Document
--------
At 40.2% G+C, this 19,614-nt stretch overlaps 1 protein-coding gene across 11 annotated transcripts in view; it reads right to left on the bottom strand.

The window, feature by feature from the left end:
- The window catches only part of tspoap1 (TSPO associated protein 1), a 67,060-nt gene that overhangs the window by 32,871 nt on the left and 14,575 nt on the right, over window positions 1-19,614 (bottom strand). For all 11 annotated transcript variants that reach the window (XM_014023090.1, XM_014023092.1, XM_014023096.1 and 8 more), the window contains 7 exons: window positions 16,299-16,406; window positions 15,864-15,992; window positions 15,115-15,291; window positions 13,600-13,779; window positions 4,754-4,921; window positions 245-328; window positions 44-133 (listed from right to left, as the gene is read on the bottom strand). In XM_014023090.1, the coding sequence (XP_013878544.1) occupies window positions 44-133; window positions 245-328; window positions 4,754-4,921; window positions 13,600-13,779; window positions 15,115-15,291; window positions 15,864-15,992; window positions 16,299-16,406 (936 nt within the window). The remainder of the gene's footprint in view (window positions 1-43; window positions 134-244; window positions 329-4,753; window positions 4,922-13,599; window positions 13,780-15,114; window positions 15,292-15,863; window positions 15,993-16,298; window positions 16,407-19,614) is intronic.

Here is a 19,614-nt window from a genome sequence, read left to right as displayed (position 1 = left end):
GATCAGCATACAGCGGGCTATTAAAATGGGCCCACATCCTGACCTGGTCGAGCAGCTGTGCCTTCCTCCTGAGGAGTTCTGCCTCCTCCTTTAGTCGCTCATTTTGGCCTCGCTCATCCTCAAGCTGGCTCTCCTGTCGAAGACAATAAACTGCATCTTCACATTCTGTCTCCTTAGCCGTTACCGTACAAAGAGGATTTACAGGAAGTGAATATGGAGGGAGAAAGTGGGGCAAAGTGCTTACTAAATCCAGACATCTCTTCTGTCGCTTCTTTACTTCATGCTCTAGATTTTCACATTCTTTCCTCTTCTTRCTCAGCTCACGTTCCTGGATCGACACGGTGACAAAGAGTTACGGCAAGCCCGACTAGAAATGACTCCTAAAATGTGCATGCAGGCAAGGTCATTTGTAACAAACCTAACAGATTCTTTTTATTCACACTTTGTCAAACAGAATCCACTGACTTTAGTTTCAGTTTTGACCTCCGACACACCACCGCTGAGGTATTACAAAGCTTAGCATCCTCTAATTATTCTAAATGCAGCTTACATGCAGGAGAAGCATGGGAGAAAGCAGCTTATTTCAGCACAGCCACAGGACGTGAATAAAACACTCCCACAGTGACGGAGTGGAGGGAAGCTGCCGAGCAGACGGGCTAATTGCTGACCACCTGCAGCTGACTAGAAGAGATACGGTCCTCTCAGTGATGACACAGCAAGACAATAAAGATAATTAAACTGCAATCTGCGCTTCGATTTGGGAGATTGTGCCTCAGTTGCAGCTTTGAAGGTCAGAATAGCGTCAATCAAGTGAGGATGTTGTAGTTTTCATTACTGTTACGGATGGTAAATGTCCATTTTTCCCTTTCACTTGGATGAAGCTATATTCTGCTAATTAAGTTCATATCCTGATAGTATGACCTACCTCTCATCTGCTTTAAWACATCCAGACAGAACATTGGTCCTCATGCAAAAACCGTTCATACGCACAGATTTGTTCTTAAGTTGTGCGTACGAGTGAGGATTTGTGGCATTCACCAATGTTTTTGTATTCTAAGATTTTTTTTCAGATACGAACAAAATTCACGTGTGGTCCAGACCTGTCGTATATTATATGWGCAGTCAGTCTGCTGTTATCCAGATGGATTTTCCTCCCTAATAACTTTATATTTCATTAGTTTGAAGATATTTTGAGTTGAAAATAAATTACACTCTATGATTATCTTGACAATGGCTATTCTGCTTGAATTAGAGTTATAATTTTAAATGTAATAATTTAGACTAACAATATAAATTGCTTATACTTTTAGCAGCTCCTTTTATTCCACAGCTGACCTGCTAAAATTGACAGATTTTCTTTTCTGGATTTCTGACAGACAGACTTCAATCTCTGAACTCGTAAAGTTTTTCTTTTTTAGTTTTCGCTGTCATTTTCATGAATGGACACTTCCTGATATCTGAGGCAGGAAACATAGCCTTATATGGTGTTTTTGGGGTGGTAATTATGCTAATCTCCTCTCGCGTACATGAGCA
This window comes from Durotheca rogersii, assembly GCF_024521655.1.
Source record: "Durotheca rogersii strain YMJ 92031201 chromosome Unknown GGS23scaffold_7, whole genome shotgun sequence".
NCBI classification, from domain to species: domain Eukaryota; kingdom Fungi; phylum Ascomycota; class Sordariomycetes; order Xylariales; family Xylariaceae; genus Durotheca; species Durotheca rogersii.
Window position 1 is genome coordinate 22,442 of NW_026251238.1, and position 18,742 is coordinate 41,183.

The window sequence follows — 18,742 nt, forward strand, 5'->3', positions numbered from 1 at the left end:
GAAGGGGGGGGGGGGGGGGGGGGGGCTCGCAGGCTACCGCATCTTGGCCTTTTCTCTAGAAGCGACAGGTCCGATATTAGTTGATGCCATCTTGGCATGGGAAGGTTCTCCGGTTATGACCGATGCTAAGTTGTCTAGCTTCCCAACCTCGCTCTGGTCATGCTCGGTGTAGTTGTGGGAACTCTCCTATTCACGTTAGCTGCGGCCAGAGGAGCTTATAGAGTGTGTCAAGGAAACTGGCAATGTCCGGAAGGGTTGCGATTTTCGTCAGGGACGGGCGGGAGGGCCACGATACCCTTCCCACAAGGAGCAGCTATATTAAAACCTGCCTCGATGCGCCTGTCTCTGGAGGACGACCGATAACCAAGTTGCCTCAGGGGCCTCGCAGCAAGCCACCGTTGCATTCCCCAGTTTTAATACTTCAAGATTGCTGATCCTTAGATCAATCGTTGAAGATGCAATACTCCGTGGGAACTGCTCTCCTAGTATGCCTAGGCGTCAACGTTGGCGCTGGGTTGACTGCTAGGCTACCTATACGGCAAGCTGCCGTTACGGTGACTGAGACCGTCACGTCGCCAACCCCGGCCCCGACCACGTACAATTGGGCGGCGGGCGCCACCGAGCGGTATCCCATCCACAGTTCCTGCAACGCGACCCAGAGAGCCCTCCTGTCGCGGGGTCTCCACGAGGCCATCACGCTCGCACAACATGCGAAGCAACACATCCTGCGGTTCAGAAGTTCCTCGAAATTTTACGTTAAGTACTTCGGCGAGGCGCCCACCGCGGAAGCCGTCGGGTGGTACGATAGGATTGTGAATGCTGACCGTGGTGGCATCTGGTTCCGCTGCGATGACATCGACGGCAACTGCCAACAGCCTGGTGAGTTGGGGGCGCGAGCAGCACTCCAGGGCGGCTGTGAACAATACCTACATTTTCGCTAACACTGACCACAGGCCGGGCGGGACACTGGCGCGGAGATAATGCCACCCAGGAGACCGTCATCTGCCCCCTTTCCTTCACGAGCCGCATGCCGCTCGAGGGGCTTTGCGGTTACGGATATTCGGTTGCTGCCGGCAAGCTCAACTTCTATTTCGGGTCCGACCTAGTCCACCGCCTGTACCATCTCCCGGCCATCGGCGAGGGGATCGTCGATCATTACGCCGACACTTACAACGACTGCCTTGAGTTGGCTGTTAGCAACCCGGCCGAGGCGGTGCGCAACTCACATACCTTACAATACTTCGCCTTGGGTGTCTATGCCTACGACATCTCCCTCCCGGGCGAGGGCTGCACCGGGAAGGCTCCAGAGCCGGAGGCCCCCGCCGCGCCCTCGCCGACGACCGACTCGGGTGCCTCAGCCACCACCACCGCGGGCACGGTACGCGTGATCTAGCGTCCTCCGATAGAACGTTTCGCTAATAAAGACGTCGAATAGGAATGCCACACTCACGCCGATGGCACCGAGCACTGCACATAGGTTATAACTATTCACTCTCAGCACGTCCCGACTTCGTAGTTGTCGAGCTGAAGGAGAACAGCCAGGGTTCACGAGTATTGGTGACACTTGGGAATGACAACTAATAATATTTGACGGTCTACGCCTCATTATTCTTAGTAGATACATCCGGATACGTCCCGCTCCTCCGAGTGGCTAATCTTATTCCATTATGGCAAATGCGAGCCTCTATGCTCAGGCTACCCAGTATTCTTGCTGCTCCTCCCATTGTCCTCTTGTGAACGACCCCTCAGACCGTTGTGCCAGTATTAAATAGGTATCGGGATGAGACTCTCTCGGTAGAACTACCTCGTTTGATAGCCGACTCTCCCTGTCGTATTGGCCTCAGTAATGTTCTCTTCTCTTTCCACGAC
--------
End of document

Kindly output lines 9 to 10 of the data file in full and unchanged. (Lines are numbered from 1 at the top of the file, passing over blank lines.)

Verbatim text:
Window position 1 is genome coordinate 22,442 of NW_026251238.1, and position 18,742 is coordinate 41,183.

The window sequence follows — 18,742 nt, forward strand, 5'->3', positions numbered from 1 at the left end: